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March 1, 2022IM -
It seems surprising that Gilbert Sedeño, a kid from San Angelo, West Texas—country music territory—would grow up to be a formidable jazz pianist. Sedeño, a member (and also longtime board member) of Local 65-699 (Houston, TX) would agree. “My dad, uncle, and grandfather were migrant workers and played in a band that did a variety of Mexican songs and standards. My mom sang with them, and they actually recorded a 78 RPM record.”
Sedeño’s own musical interest took off after his father bought a piano. “Our church was getting rid of one of those old uprights. It was painted neon green,” he laughs. “My dad gave them 10 bucks for it. And that changed my life.”
The iridescent piano took up residence in the family’s carport, where Sedeño would tinker with it and pick out melodies. No jazz yet, though: he says the local radio stations only played country and easy listening. His mom encouraged him, paying for piano lessons. These eventually led to his first official gig with a band made up of his high school classmates. “We played covers of whatever was popular back then in the late ’60s,” he says. “I also played with other bands doing Tejano music, standards, country, and dance band tunes.”
This was also when he joined the AFM, the beginning of over a half century of union membership. “I still have my first union book from back then,” Sedeño says. “I had to buy a white dinner jacket. I learned a ton of music. But I still didn’t really know about jazz.” That came in college. A mentor suggested North Texas State, one of the leading music schools in the country. “I had no idea,” he laughs. “One of my roommates had albums of Herbie Hancock of Local 802 (New York City), and I devoured those. Also, the lab bands at school were a revelation. I would sit there and listen to one band after another.” Sedeño also got more familiar with arranging and orchestration and took improv classes.
After college he went on his first road gig with a band. “These were all union contracts. We toured to Los Angeles, and there were union reps checking cards to make sure we were members,” he recalls. Jazz—and the AFM—were now constants in his life. Aside from Herbie Hancock, Sedeño lists McCoy Tyner, Chick Corea, Bud Powell, and Bill Evans among his influences. “Once I started listening, I absorbed everything I could. They all had something to offer. People sometimes tell me they hear these guys in my playing. To me that’s a compliment. I’m taking ideas that I assimilated, and I extend that same concept to my own students: use it and learn from it. Understand why it works, and why it’s so mesmerizing.”
Sedeño proudly recalls his decades of touring with some of the biggest names in the music world. Fluent in everything from jazz to Latin, R&B, pop, salsa, country, and Broadway, he has performed and toured across the United States with a bevy of stars including Grammy award winning producer and vocalist Steve Tyrell of Locals 47 (Los Angeles, CA) and 802 (New York City). Sedeño finally (but ultimately not quite) left his life on the road in 1974, settling in Houston. He enjoys recounting stories from his 18 years of playing with a jazz trio at the Four Seasons Hotel in Houston. “Artists, athletes, celebrities, they all stay there. I’ve entertained any number of them: the director of the Natalie Cole Orchestra, Tony Curtis, Debbie Reynolds. The entire Earth Wind and Fire band was at the bar once.”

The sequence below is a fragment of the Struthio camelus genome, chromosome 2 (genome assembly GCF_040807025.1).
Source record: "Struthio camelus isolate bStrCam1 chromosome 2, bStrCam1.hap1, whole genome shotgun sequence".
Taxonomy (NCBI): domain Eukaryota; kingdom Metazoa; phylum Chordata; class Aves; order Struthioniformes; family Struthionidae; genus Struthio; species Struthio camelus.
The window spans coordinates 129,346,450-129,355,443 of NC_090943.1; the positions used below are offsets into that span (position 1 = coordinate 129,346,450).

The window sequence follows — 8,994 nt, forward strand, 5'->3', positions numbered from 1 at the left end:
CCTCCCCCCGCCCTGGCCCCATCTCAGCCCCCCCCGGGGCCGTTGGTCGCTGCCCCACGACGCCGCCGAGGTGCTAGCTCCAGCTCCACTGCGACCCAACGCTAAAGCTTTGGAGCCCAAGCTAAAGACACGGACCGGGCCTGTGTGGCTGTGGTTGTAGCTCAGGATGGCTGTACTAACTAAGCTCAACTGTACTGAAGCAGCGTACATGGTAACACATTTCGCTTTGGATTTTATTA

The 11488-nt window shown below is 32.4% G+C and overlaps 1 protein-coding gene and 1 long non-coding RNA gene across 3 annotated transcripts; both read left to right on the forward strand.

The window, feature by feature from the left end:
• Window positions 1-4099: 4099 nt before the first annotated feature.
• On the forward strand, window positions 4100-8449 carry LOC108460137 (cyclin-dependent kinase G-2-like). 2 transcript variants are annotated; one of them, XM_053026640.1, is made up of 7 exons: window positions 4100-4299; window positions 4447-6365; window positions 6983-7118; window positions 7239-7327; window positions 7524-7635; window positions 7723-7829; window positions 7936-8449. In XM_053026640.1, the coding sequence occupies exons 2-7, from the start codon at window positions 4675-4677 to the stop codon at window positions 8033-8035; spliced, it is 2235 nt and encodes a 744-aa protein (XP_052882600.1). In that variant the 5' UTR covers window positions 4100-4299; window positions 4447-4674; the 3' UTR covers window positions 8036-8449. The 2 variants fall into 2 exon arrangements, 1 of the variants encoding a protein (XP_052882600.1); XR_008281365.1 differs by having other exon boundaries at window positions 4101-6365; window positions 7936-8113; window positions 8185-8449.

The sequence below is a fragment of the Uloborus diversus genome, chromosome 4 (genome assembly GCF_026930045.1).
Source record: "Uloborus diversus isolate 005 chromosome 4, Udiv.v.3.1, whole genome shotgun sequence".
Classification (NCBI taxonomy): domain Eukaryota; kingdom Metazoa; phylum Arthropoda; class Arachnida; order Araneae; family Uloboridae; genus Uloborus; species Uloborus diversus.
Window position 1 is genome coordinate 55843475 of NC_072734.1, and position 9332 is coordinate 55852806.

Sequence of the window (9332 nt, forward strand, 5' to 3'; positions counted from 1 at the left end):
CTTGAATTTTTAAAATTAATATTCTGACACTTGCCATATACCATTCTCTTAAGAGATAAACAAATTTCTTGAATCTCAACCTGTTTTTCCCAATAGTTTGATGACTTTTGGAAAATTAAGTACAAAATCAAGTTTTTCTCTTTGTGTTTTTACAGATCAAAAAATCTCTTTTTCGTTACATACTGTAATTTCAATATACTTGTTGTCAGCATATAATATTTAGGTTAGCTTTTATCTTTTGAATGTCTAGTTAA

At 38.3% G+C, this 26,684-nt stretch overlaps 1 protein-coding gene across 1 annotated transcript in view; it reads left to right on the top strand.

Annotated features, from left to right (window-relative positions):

In Houston he has also composed and produced jingles for local businesses. He says he received lots of offers to tour over the years—but steadfastly declined them. “I just wanted to stay put. And then, long story short, I got a call to tour with Ray Price. Country music. They didn’t know who I was. We did a sound check, the downbeat came, and I sight read it. Because of course I knew how to do this stuff. I wound up being Price’s music director for nearly eight years.” In the years before and since the Ray Price tour, Sedeño did everything from recordings (many of which he also produced) to live shows in venues like Radio City, the Kennedy Center, the Country Music Hall of Fame, and Nashville’s Grand Ole Opry.
Given his decades on the road, Sedeño understands and values the importance of a union contract. He also served on the local board in Houston for 20 years. “Many musicians don’t know what the union is really about,” he says. “I didn’t either, to be honest.” He got elected back in 1977 when someone resigned from the local board. “I was hesitant. But then I started to learn about the challenges working musicians have to contend with.” Sedeño has since attended several AFM conferences, and in 2009, he traveled to Washington, DC, with the MusicFirst Coalition to lobby Congress for full performance rights for all creators of music.
In recognition of his long career in music and unionism, Sedeño received the AFM’s Diversity Advocate Award in 2019. The AFM Diversity Awards were created in 2005 to recognize outstanding examples of diversity in the Federation. He accepted the award at the 2019 convention. Last year, he was recognized by the AFL-CIO during National Hispanic Heritage Month along with other Hispanic and Latino labor leaders and activists who have made diverse contributions to the labor movement. He is especially proud to have been named the 14th recipient of the Kemah Boardwalk Lifetime Jazz Achievement Award. The Kemah Boardwalk Jazz Festival, one of the few all-union festivals in the US and Canada, features famous artists as headliners—“all AFM members,” he stresses—and also celebrates local achievements.
“The AFM was always there to help,” Sedeño says, “and I hope to continue doing my part.” Though no longer on the board, he plans to continue his affiliation with Local 65-699, which he considers “one of the best locals in the US and Canada.”